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School year calculated by the hour is proposed

Friday, February 11, 2011

DE, Legislature mull'inequities' in make-up days

Iowa school children and teachers may have to start counting the hours, not the days, until a school year ends, and that could cause concerning logistical problems for school districts, according to Cherokee Superintendent Dr. John Chalstrom.

Officials with the Iowa State Department of Education said last week they will propose legislation to change the way of calculating yearly classroom instruction.

The current system requires a minimum of 180 school days and, in Cherokee's case and many other Districts, that amounts to a school calendar with 90 days in each of two semesters quantifying the official school year.

The proposed change would be to a system based on a minimum of 1,170 hours of instruction by a certified teacher between July 1 and June 30 of each school year.

The hourly calculation would be based on 6.5 hours of daily instruction for 180 school days during a school calendar set by local school boards after public input from their constituents.

The hourly count reportedly would include time between class periods but it would not include lunch time, recess or parent-teacher conferences.

"It's all geared at preserving instructional time," explained Chalstrom. "I don't know what the outcome would be, but it would surely impact Iowa schools.

"My first thought is that individual school districts have individual local needs," continued Chalstrom. "As an example, simply due to geography and distribution of students, River Valley and South O'Brien would have more concerns (for students/parents/faculty) in bad weather than Cherokee would."

Chalstrom agreed that our recent spate of terrible winter weather the past few years in various parts of the State may be responsible for generating this proposed new DE strategy, but also cautioned that there are probably several factors at play.

"This will not be a radical change," said a DE spokesperson. "This really just gives schools more flexibility in making sure they give kids all of the instructional hours that they really have coming to them."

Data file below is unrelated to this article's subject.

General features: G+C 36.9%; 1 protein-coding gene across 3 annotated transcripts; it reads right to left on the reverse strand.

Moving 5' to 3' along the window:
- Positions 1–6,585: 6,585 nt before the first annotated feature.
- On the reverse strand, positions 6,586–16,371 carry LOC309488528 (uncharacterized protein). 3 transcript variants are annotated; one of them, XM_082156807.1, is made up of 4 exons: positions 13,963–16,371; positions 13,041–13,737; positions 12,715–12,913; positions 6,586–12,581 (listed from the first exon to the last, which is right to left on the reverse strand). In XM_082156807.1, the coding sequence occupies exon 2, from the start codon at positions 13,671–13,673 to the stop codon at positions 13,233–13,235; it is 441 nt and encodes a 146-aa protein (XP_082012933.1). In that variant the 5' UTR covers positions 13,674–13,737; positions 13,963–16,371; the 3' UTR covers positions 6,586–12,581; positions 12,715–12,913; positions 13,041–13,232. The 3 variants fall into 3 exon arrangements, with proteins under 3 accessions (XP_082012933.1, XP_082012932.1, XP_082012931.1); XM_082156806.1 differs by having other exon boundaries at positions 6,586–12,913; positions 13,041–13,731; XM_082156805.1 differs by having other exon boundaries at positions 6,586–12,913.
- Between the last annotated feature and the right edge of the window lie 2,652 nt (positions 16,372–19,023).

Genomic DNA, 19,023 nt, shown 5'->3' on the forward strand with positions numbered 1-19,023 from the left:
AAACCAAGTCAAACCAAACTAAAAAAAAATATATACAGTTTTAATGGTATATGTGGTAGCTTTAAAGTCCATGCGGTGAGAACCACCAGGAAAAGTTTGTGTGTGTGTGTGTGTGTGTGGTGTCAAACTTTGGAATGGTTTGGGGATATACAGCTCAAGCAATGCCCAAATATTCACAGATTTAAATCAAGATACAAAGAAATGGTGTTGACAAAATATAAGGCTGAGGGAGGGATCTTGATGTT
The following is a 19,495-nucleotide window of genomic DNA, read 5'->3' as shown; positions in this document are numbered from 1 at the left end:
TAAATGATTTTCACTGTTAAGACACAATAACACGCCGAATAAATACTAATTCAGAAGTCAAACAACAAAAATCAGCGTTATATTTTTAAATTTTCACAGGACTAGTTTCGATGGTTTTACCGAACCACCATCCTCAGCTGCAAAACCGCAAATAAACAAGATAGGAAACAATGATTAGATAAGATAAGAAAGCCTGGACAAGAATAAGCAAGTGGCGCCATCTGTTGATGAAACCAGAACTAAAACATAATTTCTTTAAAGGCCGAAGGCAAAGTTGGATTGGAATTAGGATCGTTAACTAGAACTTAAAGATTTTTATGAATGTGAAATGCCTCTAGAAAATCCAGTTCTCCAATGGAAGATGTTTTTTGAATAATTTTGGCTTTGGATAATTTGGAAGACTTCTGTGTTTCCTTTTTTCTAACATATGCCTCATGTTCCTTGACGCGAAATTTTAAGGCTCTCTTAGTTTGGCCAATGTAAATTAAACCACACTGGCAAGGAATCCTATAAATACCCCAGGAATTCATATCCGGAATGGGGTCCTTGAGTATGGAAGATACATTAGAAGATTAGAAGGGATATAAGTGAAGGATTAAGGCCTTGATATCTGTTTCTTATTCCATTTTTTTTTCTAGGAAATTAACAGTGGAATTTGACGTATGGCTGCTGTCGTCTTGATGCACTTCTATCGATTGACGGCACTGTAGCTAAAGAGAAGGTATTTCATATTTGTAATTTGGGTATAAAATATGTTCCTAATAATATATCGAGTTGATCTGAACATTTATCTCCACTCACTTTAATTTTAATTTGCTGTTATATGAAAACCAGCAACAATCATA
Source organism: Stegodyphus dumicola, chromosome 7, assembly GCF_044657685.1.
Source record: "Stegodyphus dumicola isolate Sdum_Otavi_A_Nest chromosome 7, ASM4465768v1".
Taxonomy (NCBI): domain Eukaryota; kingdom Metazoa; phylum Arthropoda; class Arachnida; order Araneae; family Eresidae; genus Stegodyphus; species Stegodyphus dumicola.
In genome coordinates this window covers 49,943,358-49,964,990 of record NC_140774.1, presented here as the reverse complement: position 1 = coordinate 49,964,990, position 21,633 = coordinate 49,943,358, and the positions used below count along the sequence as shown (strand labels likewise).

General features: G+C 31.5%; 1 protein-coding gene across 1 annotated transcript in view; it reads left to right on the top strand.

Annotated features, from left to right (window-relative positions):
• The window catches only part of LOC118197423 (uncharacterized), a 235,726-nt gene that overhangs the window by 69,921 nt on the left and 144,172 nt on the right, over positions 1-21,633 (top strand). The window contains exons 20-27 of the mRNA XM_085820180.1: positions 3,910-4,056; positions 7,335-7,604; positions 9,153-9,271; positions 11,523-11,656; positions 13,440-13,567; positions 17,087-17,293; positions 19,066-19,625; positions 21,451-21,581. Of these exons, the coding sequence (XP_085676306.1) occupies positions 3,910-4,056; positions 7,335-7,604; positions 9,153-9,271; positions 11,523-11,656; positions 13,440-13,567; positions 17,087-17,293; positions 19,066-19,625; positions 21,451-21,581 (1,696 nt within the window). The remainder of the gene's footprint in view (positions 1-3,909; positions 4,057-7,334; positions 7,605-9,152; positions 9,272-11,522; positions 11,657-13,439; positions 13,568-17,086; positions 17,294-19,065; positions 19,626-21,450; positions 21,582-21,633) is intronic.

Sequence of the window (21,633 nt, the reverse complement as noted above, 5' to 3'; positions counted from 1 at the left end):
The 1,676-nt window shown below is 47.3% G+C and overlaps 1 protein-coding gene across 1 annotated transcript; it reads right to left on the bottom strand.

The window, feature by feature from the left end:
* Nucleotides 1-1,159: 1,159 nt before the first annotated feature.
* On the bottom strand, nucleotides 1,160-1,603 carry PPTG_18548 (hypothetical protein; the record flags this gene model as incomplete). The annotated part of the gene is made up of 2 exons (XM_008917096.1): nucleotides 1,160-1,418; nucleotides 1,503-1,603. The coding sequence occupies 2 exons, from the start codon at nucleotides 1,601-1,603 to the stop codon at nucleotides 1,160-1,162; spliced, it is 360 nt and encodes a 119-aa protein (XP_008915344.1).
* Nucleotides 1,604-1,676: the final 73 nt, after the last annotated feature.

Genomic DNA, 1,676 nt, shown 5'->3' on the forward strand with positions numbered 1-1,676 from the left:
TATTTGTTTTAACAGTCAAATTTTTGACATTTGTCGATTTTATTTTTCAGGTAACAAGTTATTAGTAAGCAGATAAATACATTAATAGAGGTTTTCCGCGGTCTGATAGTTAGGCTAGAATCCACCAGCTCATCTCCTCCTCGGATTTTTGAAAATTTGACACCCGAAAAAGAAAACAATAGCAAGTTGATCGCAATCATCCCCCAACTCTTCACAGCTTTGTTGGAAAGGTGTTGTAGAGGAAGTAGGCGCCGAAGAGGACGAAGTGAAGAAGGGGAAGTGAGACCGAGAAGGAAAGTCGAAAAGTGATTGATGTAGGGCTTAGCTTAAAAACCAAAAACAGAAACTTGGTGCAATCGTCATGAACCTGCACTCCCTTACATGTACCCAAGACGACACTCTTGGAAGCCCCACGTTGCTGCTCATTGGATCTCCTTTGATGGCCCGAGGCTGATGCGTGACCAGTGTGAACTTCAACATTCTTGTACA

Carol Greta, the DE's legal counsel, said the issue comes up every year of bad winter weather where schools may dismiss classes due to a fast-moving storm in the forenoon, delay the start of the school day by two hours or dismiss students early in the afternoon, but the day is still counted as a 5.5-hour school day even though the actual hours of instruction were something less.

"The real value to students in this bill is that right now the law is written so that if schools have weather-related late starts or early dismissals, they don't have to make up the day at all, even if the early dismissal was at 9 o'clock in the morning and kids were only there for 30 minutes. Under the proposed floor, they would have to make up all of the instructional hours missed, whether it was weather-related or not, and so kids will really get the amount of instructional hours that they should be getting," she said.

"Kids may not like this bill," she added. "We fully recognize that, but you know what? Five to 10 years from now they can look back and say, yeah, I got all the education that was due to me."

Legislative reaction has been somewhat mixed, with several key education committee members taking a wait-and-see posture until they had a chance to read the department's proposed legislative change.

"It's an interesting concept," said Sen. Brian Schoenjahn, D-Arlington, vice chairman of the Senate Education Committee. "I think I'd have to see an hourly schedule next to a permanent day schedule just to see how they juxtapose. At first blush, it sounds like an interesting concept but the devil's always in the details. I think this would be one that we would have to take some time and think about the consequences."

Sen. David Johnson, R-Ocheyedan, said he was interested in exploring the details, especially if it addresses his ongoing concern that most school districts are seeking and receiving waivers to start classes before the Sept. 1 threshold set by state law.

"If it's something that we can end the rubber stamp on the school start date, it could be a good thing," he said.

Ben Norman, a lobbyist for the School Administrators of Iowa, said there are a sizable number of administrators who would favor that approach over the current system, but he added he wants to see more details before commenting further.

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